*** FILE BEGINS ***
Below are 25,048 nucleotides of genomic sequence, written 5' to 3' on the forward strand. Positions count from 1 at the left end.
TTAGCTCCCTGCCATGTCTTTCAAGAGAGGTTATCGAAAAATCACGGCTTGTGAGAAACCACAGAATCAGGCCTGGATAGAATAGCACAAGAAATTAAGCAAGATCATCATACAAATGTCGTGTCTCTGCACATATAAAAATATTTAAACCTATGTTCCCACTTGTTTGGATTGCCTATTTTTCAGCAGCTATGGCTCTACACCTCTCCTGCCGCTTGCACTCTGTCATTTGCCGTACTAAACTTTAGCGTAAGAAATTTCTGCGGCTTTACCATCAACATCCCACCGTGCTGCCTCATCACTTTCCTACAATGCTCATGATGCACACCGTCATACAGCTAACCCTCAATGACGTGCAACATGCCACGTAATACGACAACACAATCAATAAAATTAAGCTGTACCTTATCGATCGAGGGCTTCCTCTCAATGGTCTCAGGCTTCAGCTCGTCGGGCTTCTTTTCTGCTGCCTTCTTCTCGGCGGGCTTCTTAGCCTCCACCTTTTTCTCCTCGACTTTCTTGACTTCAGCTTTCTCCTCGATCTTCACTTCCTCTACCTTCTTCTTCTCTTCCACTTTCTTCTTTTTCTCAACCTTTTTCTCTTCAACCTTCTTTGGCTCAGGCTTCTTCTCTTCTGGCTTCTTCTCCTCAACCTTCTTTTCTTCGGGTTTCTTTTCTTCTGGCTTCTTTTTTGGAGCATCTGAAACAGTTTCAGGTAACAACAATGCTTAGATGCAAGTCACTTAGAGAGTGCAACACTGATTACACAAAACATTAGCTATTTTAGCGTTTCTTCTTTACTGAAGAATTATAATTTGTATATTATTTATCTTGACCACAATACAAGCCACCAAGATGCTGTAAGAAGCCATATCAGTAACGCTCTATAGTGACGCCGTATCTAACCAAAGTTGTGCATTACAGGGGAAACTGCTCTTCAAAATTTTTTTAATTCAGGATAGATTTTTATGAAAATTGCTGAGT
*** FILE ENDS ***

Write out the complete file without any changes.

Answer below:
Below are 25,048 nucleotides of genomic sequence, written 5' to 3' on the forward strand. Positions count from 1 at the left end.
TTAGCTCCCTGCCATGTCTTTCAAGAGAGGTTATCGAAAAATCACGGCTTGTGAGAAACCACAGAATCAGGCCTGGATAGAATAGCACAAGAAATTAAGCAAGATCATCATACAAATGTCGTGTCTCTGCACATATAAAAATATTTAAACCTATGTTCCCACTTGTTTGGATTGCCTATTTTTCAGCAGCTATGGCTCTACACCTCTCCTGCCGCTTGCACTCTGTCATTTGCCGTACTAAACTTTAGCGTAAGAAATTTCTGCGGCTTTACCATCAACATCCCACCGTGCTGCCTCATCACTTTCCTACAATGCTCATGATGCACACCGTCATACAGCTAACCCTCAATGACGTGCAACATGCCACGTAATACGACAACACAATCAATAAAATTAAGCTGTACCTTATCGATCGAGGGCTTCCTCTCAATGGTCTCAGGCTTCAGCTCGTCGGGCTTCTTTTCTGCTGCCTTCTTCTCGGCGGGCTTCTTAGCCTCCACCTTTTTCTCCTCGACTTTCTTGACTTCAGCTTTCTCCTCGATCTTCACTTCCTCTACCTTCTTCTTCTCTTCCACTTTCTTCTTTTTCTCAACCTTTTTCTCTTCAACCTTCTTTGGCTCAGGCTTCTTCTCTTCTGGCTTCTTCTCCTCAACCTTCTTTTCTTCGGGTTTCTTTTCTTCTGGCTTCTTTTTTGGAGCATCTGAAACAGTTTCAGGTAACAACAATGCTTAGATGCAAGTCACTTAGAGAGTGCAACACTGATTACACAAAACATTAGCTATTTTAGCGTTTCTTCTTTACTGAAGAATTATAATTTGTATATTATTTATCTTGACCACAATACAAGCCACCAAGATGCTGTAAGAAGCCATATCAGTAACGCTCTATAGTGACGCCGTATCTAACCAAAGTTGTGCATTACAGGGGAAACTGCTCTTCAAAATTTTTTTAATTCAGGATAGATTTTTATGAAAATTGCTGAGT